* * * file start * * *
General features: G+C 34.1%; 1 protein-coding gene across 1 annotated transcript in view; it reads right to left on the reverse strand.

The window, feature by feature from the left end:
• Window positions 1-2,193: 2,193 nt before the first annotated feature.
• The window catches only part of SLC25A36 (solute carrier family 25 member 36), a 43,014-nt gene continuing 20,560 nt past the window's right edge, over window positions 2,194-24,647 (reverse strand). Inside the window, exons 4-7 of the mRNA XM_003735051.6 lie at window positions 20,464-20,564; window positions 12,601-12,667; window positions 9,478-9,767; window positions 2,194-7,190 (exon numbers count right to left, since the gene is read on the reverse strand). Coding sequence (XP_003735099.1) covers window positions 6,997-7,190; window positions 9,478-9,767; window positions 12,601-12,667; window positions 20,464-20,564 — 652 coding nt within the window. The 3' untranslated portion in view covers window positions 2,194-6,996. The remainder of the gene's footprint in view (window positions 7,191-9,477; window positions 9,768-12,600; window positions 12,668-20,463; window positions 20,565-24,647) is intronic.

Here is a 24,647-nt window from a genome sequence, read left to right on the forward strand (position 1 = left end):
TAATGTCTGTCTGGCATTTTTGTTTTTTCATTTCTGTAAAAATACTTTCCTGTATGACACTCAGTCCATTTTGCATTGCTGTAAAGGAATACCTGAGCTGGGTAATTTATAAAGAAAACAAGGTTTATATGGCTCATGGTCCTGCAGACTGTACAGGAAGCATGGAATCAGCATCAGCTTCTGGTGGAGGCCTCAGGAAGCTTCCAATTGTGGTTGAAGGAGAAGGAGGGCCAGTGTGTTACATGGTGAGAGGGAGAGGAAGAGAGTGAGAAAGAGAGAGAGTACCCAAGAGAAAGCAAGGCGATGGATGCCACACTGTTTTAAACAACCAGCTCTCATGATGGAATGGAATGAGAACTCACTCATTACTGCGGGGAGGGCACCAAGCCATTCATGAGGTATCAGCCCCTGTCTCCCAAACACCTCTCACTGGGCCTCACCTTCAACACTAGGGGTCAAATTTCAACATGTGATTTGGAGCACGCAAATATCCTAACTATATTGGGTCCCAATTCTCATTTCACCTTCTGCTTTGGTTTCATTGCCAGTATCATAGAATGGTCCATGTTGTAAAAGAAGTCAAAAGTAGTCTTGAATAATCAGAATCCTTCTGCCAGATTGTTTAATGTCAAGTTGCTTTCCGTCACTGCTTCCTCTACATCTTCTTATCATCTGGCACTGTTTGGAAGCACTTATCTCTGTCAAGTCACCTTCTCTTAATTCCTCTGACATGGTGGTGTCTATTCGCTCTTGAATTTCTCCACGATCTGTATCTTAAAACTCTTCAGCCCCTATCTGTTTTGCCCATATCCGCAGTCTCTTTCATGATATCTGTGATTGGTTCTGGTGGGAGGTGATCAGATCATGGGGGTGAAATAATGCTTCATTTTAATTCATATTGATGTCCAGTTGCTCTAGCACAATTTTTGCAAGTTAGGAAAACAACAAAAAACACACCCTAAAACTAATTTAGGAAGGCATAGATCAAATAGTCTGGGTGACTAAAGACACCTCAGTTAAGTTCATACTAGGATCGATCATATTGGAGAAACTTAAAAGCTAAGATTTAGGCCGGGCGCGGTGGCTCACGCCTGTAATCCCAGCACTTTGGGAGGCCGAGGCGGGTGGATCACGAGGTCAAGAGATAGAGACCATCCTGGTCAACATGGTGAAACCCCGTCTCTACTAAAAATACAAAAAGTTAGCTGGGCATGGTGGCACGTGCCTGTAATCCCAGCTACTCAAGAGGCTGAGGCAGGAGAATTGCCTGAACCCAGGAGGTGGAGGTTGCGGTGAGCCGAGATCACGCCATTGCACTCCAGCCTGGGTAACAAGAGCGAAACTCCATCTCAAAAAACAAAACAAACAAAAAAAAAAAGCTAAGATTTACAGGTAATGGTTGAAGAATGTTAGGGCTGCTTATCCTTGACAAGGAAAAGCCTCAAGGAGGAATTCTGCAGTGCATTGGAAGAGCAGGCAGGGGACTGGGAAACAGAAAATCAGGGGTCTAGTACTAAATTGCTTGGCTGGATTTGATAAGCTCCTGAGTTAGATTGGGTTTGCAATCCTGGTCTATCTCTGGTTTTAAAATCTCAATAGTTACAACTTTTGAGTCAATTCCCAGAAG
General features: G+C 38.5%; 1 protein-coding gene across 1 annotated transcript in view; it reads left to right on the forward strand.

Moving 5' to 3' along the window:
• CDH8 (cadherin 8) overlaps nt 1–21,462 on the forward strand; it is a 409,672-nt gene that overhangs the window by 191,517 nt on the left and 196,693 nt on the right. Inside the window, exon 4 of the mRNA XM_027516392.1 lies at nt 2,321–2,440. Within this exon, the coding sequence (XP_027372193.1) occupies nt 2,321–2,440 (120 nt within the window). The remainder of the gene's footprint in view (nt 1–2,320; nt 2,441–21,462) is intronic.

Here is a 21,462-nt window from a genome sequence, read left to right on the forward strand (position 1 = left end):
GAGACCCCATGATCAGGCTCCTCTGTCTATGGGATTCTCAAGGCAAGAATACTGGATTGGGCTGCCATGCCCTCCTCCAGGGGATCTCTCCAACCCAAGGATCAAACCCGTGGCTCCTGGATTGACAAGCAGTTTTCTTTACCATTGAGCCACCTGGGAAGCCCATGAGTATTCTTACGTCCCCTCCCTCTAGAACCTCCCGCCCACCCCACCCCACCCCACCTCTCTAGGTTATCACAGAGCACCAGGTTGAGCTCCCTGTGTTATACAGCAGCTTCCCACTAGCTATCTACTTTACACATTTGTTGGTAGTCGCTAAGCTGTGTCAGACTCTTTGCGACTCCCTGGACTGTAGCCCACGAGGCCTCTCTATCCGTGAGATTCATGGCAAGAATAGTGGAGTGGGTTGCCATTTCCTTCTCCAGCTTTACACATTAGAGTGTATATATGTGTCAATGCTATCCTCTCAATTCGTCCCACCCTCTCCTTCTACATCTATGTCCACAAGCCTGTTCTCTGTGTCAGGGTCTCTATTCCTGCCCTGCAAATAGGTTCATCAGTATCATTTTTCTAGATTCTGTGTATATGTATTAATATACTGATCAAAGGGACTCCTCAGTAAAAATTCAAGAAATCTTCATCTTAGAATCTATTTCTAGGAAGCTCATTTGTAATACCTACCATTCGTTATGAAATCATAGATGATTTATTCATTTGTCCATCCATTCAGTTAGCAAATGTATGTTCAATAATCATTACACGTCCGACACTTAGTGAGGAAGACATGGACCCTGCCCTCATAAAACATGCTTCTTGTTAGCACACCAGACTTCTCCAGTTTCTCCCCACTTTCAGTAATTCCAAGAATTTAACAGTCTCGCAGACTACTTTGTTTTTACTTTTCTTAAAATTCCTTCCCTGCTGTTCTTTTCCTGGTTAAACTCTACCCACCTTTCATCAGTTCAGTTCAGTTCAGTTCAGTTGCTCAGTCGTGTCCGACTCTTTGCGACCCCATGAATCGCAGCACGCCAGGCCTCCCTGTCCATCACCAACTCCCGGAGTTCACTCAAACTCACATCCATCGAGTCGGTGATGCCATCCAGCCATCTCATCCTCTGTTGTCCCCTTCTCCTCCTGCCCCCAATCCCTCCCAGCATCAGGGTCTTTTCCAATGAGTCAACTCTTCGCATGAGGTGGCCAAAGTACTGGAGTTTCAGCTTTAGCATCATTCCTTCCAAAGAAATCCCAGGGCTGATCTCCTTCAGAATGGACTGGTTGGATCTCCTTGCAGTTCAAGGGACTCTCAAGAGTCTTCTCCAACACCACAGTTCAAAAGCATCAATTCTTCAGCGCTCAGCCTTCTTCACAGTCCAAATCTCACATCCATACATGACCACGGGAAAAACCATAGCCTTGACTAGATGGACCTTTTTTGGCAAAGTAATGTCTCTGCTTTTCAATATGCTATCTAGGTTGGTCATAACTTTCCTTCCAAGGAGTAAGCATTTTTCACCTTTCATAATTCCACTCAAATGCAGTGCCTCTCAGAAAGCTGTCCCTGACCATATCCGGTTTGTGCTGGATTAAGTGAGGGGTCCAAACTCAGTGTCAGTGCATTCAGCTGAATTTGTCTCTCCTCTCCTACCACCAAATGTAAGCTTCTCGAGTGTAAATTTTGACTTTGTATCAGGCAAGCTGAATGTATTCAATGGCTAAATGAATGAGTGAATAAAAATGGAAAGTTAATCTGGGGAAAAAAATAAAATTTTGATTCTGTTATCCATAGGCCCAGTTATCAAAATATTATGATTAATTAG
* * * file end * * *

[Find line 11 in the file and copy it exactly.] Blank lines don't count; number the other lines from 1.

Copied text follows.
GAGACCCCATGATCAGGCTCCTCTGTCTATGGGATTCTCAAGGCAAGAATACTGGATTGGGCTGCCATGCCCTCCTCCAGGGGATCTCTCCAACCCAAGGATCAAACCCGTGGCTCCTGGATTGACAAGCAGTTTTCTTTACCATTGAGCCACCTGGGAAGCCCATGAGTATTCTTACGTCCCCTCCCTCTAGAACCTCCCGCCCACCCCACCCCACCCCACCTCTCTAGGTTATCACAGAGCACCAGGTTGAGCTCCCTGTGTTATACAGCAGCTTCCCACTAGCTATCTACTTTACACATTTGTTGGTAGTCGCTAAGCTGTGTCAGACTCTTTGCGACTCCCTGGACTGTAGCCCACGAGGCCTCTCTATCCGTGAGATTCATGGCAAGAATAGTGGAGTGGGTTGCCATTTCCTTCTCCAGCTTTACACATTAGAGTGTATATATGTGTCAATGCTATCCTCTCAATTCGTCCCACCCTCTCCTTCTACATCTATGTCCACAAGCCTGTTCTCTGTGTCAGGGTCTCTATTCCTGCCCTGCAAATAGGTTCATCAGTATCATTTTTCTAGATTCTGTGTATATGTATTAATATACTGATCAAAGGGACTCCTCAGTAAAAATTCAAGAAATCTTCATCTTAGAATCTATTTCTAGGAAGCTCATTTGTAATACCTACCATTCGTTATGAAATCATAGATGATTTATTCATTTGTCCATCCATTCAGTTAGCAAATGTATGTTCAATAATCATTACACGTCCGACACTTAGTGAGGAAGACATGGACCCTGCCCTCATAAAACATGCTTCTTGTTAGCACACCAGACTTCTCCAGTTTCTCCCCACTTTCAGTAATTCCAAGAATTTAACAGTCTCGCAGACTACTTTGTTTTTACTTTTCTTAAAATTCCTTCCCTGCTGTTCTTTTCCTGGTTAAACTCTACCCACCTTTCATCAGTTCAGTTCAGTTCAGTTCAGTTGCTCAGTCGTGTCCGACTCTTTGCGACCCCATGAATCGCAGCACGCCAGGCCTCCCTGTCCATCACCAACTCCCGGAGTTCACTCAAACTCACATCCATCGAGTCGGTGATGCCATCCAGCCATCTCATCCTCTGTTGTCCCCTTCTCCTCCTGCCCCCAATCCCTCCCAGCATCAGGGTCTTTTCCAATGAGTCAACTCTTCGCATGAGGTGGCCAAAGTACTGGAGTTTCAGCTTTAGCATCATTCCTTCCAAAGAAATCCCAGGGCTGATCTCCTTCAGAATGGACTGGTTGGATCTCCTTGCAGTTCAAGGGACTCTCAAGAGTCTTCTCCAACACCACAGTTCAAAAGCATCAATTCTTCAGCGCTCAGCCTTCTTCACAGTCCAAATCTCACATCCATACATGACCACGGGAAAAACCATAGCCTTGACTAGATGGACCTTTTTTGGCAAAGTAATGTCTCTGCTTTTCAATATGCTATCTAGGTTGGTCATAACTTTCCTTCCAAGGAGTAAGCATTTTTCACCTTTCATAATTCCACTCAAATGCAGTGCCTCTCAGAAAGCTGTCCCTGACCATATCCGGTTTGTGCTGGATTAAGTGAGGGGTCCAAACTCAGTGTCAGTGCATTCAGCTGAATTTGTCTCTCCTCTCCTACCACCAAATGTAAGCTTCTCGAGTGTAAATTTTGACTTTGTATCAGGCAAGCTGAATGTATTCAATGGCTAAATGAATGAGTGAATAAAAATGGAAAGTTAATCTGGGGAAAAAAATAAAATTTTGATTCTGTTATCCATAGGCCCAGTTATCAAAATATTATGATTAATTAG